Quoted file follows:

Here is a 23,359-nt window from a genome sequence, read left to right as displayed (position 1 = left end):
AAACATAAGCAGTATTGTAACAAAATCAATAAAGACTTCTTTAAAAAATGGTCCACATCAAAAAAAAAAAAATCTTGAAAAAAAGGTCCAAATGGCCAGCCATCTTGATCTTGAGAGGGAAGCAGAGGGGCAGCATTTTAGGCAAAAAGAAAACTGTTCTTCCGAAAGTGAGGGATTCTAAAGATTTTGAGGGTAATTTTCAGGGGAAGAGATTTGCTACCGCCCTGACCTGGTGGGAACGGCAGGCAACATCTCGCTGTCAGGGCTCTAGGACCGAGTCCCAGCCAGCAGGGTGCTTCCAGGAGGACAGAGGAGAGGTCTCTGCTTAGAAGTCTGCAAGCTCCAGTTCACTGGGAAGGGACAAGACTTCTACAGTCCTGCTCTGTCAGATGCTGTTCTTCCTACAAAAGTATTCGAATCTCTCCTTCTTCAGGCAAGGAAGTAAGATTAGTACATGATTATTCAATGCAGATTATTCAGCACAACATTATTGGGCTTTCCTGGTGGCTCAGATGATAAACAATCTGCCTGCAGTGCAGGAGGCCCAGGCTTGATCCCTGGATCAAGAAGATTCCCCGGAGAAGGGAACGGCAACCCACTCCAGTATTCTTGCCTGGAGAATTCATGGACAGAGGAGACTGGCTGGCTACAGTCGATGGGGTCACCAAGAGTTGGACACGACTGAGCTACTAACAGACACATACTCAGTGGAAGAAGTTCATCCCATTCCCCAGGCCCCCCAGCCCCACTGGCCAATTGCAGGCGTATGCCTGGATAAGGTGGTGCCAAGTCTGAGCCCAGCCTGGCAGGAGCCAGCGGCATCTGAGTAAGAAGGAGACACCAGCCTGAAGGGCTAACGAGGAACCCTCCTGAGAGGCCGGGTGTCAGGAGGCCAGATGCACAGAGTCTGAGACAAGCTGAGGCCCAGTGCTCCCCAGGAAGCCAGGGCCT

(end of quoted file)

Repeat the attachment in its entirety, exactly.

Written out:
Here is a 23,359-nt window from a genome sequence, read left to right as displayed (position 1 = left end):
AAACATAAGCAGTATTGTAACAAAATCAATAAAGACTTCTTTAAAAAATGGTCCACATCAAAAAAAAAAAAATCTTGAAAAAAAGGTCCAAATGGCCAGCCATCTTGATCTTGAGAGGGAAGCAGAGGGGCAGCATTTTAGGCAAAAAGAAAACTGTTCTTCCGAAAGTGAGGGATTCTAAAGATTTTGAGGGTAATTTTCAGGGGAAGAGATTTGCTACCGCCCTGACCTGGTGGGAACGGCAGGCAACATCTCGCTGTCAGGGCTCTAGGACCGAGTCCCAGCCAGCAGGGTGCTTCCAGGAGGACAGAGGAGAGGTCTCTGCTTAGAAGTCTGCAAGCTCCAGTTCACTGGGAAGGGACAAGACTTCTACAGTCCTGCTCTGTCAGATGCTGTTCTTCCTACAAAAGTATTCGAATCTCTCCTTCTTCAGGCAAGGAAGTAAGATTAGTACATGATTATTCAATGCAGATTATTCAGCACAACATTATTGGGCTTTCCTGGTGGCTCAGATGATAAACAATCTGCCTGCAGTGCAGGAGGCCCAGGCTTGATCCCTGGATCAAGAAGATTCCCCGGAGAAGGGAACGGCAACCCACTCCAGTATTCTTGCCTGGAGAATTCATGGACAGAGGAGACTGGCTGGCTACAGTCGATGGGGTCACCAAGAGTTGGACACGACTGAGCTACTAACAGACACATACTCAGTGGAAGAAGTTCATCCCATTCCCCAGGCCCCCCAGCCCCACTGGCCAATTGCAGGCGTATGCCTGGATAAGGTGGTGCCAAGTCTGAGCCCAGCCTGGCAGGAGCCAGCGGCATCTGAGTAAGAAGGAGACACCAGCCTGAAGGGCTAACGAGGAACCCTCCTGAGAGGCCGGGTGTCAGGAGGCCAGATGCACAGAGTCTGAGACAAGCTGAGGCCCAGTGCTCCCCAGGAAGCCAGGGCCT